Monday, August 10, 2009

Natural Ways to Prevent and Heal Cancer: Part 3 Exercise

Dr. David Servan-Schreiber, author of Anticancer: A New Way of Life believes that physical activity is a way of showing the body that it is loved and respected, which leads to a desire to live. Whatever the reason, several studies have shown that exercise and cancer recovery are linked. Regular exercise stimulates the body's anticancer defense mechanisms and reduces cancer relapse in a broad range of cancers. In breast cancer the reduction is 50 to 60 percent, an effect as strong as that of herceptin - a drug used to prevent relapse in patients with HER2-positive tumours.

Servan-Schreiber's advice regarding exercise for cancer patients, is to begin slowly and gradually increase distance and intensity as strength is gained. It's important to get into the habit of exercise, but this can be done by walking even short distances rather than going by car or bus. Just three to five hours a week of walking at a normal speed is enough to have an effect on relapse in breast cancer patients.

The amount of exercise by cancer patients that will have an effect on preventing relapse is different for different types of cancer. For example, while for breast cancer there is a measurable effect after five hours walking a week, those with cancer of the colon must do twice as much, and those with prostate cancer need the equivalent of three hours a week of jogging. In all cases increasing the intensity and shortening the time of the exercise, or exercising at a lower intensity for a longer time can give the same effect.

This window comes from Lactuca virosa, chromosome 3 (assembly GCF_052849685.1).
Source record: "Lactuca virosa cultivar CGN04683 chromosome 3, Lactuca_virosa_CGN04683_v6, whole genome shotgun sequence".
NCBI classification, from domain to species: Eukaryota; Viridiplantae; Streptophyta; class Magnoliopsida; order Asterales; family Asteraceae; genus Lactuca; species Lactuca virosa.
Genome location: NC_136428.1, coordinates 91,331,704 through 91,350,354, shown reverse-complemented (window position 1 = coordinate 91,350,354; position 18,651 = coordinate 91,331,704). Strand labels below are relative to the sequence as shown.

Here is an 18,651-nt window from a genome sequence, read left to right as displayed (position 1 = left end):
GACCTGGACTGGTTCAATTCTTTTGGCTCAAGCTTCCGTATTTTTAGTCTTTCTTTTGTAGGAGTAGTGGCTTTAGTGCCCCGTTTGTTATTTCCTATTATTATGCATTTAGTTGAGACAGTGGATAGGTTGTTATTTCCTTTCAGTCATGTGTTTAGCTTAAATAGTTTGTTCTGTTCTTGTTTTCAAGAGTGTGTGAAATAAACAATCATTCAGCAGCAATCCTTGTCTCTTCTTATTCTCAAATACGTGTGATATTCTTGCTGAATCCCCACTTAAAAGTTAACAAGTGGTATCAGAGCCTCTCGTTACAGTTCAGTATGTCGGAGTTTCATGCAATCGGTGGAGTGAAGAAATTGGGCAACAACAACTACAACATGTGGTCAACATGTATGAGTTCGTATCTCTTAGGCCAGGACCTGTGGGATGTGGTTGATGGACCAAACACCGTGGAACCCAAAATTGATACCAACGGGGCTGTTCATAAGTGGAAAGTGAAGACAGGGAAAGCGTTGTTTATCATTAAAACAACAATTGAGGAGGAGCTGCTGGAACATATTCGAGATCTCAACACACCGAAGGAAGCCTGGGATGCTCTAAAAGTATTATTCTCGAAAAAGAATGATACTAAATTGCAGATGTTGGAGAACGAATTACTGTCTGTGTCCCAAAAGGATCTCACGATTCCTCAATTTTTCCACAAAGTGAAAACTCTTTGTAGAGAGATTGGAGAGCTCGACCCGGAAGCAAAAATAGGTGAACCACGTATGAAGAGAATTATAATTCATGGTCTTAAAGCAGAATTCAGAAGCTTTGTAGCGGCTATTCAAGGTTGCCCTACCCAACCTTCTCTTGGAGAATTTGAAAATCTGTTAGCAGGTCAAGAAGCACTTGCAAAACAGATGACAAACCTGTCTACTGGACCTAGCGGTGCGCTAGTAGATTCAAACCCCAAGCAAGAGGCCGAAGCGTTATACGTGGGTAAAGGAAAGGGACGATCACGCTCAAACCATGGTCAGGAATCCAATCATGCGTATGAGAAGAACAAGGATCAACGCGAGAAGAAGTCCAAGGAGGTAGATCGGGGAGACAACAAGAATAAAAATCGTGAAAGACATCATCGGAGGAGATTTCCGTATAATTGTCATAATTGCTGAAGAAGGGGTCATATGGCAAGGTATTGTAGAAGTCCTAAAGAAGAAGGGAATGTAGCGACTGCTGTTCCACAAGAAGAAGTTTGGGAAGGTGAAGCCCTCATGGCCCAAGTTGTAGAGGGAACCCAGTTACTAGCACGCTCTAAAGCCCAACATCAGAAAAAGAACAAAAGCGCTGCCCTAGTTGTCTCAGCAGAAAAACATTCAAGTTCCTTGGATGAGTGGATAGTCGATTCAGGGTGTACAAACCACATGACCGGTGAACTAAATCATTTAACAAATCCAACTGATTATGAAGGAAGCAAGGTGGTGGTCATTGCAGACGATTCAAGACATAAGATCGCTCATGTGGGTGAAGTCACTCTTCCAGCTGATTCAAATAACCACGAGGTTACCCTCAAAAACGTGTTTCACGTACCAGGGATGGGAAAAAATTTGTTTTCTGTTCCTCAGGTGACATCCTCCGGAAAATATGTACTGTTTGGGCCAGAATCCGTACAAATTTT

Exercise contributes to holistic wellness by preventing cancer in a number of ways. It reduces excess body-fat, a common site for storage of carcinogenic toxins, decreases estrogen and testosterone, hormones that stimulate the growth of certain cancers, prevents inflammation by reducing the blood-sugar, which stops the release of insulin and IGF, and strengthens the immune system.

In the 13 months that he was having treatment for his brain cancer following his relapse, Servan-Schreiber meditated, did yoga and ran for 20 minutes every day. He knows how difficult it is for those undergoing chemotherapy to exercise daily. But he believes that it is the most important thing that those with cancer can do to help themselves.

No comments: